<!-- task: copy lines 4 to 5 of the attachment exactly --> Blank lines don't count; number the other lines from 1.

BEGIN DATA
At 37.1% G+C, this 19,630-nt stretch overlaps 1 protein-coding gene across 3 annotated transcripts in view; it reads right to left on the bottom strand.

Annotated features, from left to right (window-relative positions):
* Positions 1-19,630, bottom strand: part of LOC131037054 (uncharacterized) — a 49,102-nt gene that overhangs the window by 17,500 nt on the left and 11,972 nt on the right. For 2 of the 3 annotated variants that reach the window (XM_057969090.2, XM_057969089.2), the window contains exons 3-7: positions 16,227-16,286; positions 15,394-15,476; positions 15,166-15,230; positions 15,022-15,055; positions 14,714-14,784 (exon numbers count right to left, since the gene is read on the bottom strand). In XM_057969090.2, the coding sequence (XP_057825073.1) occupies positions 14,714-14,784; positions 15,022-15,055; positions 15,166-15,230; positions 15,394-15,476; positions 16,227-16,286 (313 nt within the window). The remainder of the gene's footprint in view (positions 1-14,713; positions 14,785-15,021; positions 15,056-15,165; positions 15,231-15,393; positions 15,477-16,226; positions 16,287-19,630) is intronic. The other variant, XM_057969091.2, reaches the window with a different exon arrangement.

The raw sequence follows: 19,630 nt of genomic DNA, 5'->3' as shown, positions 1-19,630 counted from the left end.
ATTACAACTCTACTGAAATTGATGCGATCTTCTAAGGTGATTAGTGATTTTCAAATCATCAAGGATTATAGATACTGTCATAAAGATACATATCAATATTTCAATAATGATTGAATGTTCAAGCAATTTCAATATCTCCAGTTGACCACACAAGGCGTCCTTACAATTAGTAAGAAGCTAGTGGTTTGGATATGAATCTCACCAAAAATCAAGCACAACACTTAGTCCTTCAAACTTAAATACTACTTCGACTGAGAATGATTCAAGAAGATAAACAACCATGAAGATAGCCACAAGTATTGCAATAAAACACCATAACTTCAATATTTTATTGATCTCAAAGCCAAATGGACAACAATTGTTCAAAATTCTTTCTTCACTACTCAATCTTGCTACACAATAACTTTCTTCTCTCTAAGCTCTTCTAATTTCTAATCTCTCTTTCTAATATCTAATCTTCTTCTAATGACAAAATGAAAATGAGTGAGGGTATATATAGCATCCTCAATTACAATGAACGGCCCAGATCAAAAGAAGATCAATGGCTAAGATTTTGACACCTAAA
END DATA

The raw sequence follows: 19,630 nt of genomic DNA, 5'->3' as shown, positions 1-19,630 counted from the left end.
ATTACAACTCTACTGAAATTGATGCGATCTTCTAAGGTGATTAGTGATTTTCAAATCATCAAGGATTATAGATACTGTCATAAAGATACATATCAATATTTCAATAATGATTGAATGTTCAAGCAATTTCAATATCTCCAGTTGACCACACAAGGCGTCCTTACAATTAGTAAGAAGCTAGTGGTTTGGATATGAATCTCACCAAAAATCAAGCACAACACTTAGTCCTTCAAACTTAAATACTACTTCGACTGAGAATGATTCAAGAAGATAAACAACCATGAAGATAGCCACAAGTATTGCAATAAAACACCATAACTTCAATATTTTATTGATCTCAAAGCCAAATGGACAACAATTGTTCAAAATTCTTTCTTCACTACTCAATCTTGCTACACAATAACTTTCTTCTCTCTAAGCTCTTCTAATTTCTAATCTCTCTTTCTAATATCTAATCTTCTTCTAATGACAAAATGAAAATGAGTGAGGGTATATATAGCATCCTCAATTACAATGAACGGCCCAGATCAAAAGAAGATCAATGGCTAAGATTTTGACACCTAAA